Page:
Past the 30,000 mark!

In efforts to avoid working on the much-needed editing of my other WIP, I have been getting lots of “NaNo-ing” done. I passed the 30,000-word mark today and am getting to the “good” parts of the novel. Things are moving faster, emotions higher, much more at stake…

I realize I haven’t posted much about this book, so here is an excerpt for you!

PROLOGUE
1931
“Madeline! Wait!”
Twelve-year-old Madeline Barker pushed through the brush of the apple orchard and ran as fast as her legs would carry her. Her heart raced, not from the sprint, but at the news she’d received.
This isn’t fair.
“Madeline?”
She reached Apple Creek and came to a stop. Her pursuers came up behind her, both panting.
“What’s going on?” one of the boys asked.
Madeline crossed her arms and swung around, glaring at her brother. “Did Mama and Papa discuss any of this with you?”
Patrick blinked and shook his head. “What are you talking about?”
Madeline shot a glance at the neighbor boy and her dear friend, Ethan. “Did you?”
Ethan’s dusty blond hair had remnants of apple tree leaves. He lifted both hands and spoke between breaths. “No. What’s going on?”
She stomped and cried out. This couldn’t be happening. There was a way out of this. There must be. But then, that is what she thought a few weeks ago when Mama first brought it up. It had to be a joke, she’d thought.
Madeline sank to a large boulder and bit her lip. She wanted to cry, but there were no tears. Only rage.
The boys shifted nervously behind her.
“Is this about the tractor?” Ethan asked.
“I told you we shouldn’t have done that,” Patrick hissed.
Ethan slugged Patrick in the shoulder. “You dared me.”
Actually, Madeline had dared Ethan. She tossed a glare over her shoulder. Stupid tractor. The little stunt certainly didn’t help. They hadn’t intended to get Mr. Daily’s old farm tractor stuck in the swamp. He shouldn’t have left the keys in it.
“No, it’s not about the tractor.”
Ethan walked around and sat on a boulder beside her. He leaned his elbows on his knees and met her gaze. “Tell us.”
She clenched her fists. “They’re sending me away.”
Patrick stepped closer, nearly slipping as rocks shifted under his feet. “What? Where?”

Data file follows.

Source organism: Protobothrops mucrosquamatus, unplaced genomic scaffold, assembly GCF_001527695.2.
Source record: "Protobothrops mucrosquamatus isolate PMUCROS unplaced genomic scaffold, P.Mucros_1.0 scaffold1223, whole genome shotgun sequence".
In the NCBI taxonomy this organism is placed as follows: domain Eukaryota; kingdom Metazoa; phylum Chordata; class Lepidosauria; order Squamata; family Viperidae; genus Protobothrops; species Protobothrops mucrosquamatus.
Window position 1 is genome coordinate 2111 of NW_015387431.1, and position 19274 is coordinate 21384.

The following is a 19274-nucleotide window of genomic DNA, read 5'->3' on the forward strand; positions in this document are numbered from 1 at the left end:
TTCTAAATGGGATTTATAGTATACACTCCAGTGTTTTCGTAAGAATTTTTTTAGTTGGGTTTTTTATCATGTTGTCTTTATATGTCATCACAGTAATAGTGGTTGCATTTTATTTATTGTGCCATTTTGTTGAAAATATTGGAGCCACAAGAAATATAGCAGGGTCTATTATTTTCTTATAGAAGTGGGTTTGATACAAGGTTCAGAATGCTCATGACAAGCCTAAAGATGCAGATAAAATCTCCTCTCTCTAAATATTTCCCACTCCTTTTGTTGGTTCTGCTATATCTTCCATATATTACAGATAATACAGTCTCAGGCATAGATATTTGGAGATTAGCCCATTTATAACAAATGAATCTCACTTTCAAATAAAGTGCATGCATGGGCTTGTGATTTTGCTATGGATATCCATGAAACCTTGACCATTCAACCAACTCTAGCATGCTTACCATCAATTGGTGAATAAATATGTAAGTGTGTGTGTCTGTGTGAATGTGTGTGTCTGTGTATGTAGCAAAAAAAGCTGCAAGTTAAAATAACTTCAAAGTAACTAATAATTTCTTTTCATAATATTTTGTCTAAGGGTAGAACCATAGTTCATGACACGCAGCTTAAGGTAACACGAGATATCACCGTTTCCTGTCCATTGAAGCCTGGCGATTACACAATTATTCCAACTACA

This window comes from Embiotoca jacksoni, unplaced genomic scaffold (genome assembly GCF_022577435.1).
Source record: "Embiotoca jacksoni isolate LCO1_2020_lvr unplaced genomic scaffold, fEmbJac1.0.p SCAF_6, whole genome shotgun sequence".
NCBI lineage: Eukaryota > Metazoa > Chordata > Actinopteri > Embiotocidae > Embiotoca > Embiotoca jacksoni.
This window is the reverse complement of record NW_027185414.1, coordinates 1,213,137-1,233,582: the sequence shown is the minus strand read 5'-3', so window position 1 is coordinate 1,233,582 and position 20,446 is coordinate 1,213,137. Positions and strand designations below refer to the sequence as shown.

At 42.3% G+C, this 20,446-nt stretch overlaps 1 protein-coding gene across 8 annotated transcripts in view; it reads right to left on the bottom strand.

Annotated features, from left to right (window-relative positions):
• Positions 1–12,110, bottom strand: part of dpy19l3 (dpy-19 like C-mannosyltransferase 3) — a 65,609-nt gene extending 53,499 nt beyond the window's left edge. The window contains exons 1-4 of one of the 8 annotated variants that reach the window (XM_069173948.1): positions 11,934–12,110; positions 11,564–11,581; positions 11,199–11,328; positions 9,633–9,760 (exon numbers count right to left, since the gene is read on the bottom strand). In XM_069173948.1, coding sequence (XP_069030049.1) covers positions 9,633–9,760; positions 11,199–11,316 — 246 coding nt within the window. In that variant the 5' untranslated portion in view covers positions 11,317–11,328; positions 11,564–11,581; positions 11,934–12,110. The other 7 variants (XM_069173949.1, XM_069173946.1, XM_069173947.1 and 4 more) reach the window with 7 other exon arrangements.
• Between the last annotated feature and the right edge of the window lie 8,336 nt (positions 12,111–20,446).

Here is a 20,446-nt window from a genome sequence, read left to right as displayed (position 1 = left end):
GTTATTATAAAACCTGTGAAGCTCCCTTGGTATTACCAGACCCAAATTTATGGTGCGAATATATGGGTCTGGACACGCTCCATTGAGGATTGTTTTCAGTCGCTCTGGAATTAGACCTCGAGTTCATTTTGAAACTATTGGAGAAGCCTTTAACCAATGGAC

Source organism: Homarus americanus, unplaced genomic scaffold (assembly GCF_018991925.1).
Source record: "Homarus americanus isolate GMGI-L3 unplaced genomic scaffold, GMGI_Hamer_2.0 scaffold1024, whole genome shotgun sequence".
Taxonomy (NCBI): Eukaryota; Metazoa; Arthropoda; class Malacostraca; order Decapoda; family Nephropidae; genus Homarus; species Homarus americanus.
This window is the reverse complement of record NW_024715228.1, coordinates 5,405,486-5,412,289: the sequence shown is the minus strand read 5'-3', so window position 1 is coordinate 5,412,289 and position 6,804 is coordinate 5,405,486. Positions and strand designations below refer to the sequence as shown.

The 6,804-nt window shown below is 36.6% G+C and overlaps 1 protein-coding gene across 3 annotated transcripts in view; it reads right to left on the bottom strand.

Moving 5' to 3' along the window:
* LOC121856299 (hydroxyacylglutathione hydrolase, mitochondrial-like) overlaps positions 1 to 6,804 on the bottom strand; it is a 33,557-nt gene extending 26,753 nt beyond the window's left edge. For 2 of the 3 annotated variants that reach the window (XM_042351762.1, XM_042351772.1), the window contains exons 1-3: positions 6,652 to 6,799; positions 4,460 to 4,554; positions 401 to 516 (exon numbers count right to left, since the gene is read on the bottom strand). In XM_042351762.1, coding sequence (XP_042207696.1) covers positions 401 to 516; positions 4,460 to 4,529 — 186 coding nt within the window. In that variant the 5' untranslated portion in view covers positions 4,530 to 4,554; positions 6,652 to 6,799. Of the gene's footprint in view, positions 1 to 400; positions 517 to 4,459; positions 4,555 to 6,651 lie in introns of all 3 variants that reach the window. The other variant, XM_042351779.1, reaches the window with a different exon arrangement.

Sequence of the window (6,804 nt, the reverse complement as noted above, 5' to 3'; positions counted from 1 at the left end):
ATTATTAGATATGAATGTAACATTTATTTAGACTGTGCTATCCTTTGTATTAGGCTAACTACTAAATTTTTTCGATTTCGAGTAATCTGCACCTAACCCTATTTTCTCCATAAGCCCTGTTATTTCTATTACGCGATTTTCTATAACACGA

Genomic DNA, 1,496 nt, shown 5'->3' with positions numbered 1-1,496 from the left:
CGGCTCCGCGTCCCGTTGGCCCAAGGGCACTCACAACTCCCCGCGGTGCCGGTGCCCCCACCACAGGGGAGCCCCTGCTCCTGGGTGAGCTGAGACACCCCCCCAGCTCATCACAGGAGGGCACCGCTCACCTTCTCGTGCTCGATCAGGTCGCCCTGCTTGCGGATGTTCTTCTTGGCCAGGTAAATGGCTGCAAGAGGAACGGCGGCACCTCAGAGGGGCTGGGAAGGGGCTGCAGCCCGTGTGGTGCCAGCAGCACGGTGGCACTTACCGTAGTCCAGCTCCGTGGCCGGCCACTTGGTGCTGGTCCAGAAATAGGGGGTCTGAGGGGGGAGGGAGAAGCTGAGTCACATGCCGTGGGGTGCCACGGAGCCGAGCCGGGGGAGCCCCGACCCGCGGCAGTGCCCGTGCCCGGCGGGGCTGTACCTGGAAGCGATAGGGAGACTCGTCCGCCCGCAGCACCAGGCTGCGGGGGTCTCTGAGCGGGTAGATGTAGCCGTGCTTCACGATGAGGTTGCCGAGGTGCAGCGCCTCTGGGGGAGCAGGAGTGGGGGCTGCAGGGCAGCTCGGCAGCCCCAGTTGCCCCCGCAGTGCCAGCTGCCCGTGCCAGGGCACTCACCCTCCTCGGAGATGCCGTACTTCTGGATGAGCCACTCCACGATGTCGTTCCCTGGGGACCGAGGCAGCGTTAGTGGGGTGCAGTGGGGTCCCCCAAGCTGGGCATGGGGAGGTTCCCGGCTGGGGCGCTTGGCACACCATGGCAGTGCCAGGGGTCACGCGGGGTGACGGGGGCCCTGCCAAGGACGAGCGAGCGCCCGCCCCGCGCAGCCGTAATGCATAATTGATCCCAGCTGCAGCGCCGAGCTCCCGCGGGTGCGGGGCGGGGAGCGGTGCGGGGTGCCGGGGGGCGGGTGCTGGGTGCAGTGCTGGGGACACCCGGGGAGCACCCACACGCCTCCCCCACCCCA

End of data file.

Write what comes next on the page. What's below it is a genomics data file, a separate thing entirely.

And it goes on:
“Mama and Papa enrolled me in some boarding school in New York. Said I need real discipline and manners.”
Her eyes fell to her lap, but she sensed the look exchanged between the two boys. For a long time, the rustle of the flowing creek was all that stirred.
Finally, Ethan nudged her with his elbow to her arm. “You could use some manners,” he said.
She shot him the most pointed glare she could muster. His smile fell instantly and he looked away.
“How long will you be gone?” Patrick asked.
“Through the twelfth grade.” She let them do the math. Six years. And since she was going all the way from Idaho to New York, she doubted she’d be allowed many trips home. She stood and grabbed a small rock and tossed it into the stream. It made a seemingly inconsequential plunk into the water. Just like her opposition. Mama and Papa would not be swayed.
“I will go talk with them, little sis.” Patrick grabbed her arm and turned her to face him. His forehead furrowed and mouth turned downward. “I’ll make them change their mind. You’ll see.”
He strode off, full of determination and purpose. Ethan just sat on the rock, his gaze downcast.
“He won’t change their minds,” she said.
Ethan nodded. “I know. But he doesn’t know that.”
“This isn’t fair.”
“We knew this day would come, Madeline. Your mom has talked about that boarding school ever since you were born.” He stood.
She lifted her chin and put her hands on her hips. “I just won’t go. Can they really force me?”
“Yes. And they will.”
Her heart sank. Why didn’t he believe in her? He was always telling her she couldn’t do this, couldn’t do that.
“Look at the bright side,” Ethan began, forcing a half-smile. “You get to travel all the way to New York. And you’ll come back eventually.”
She nodded. “I will. I will come back the moment I am free of that place.”
Ethan’s smile disappeared. “I’m going to miss you.”
“I’ll write to you every day. You and Patrick.”
He nodded and glanced in the direction of the house, back through the acres of orchard and hay fields. “You promise you won’t forget about us?”
She held up her hand as if swearing an oath. “Promise. Do you promise not to forget about me?”
His lips twitched. “I couldn’t if I tried.”
“And you’ll take care of my horse?”
“Of course.”
Her stomach still hurt at the thought of leaving. What would she do for fun? Who would she talk to? Ethan had always been there. Now what? “I will miss you too,” she whispered, lowering her gaze.
He lifted her chin with his hand. “I will be here, the moment you return. I promise.”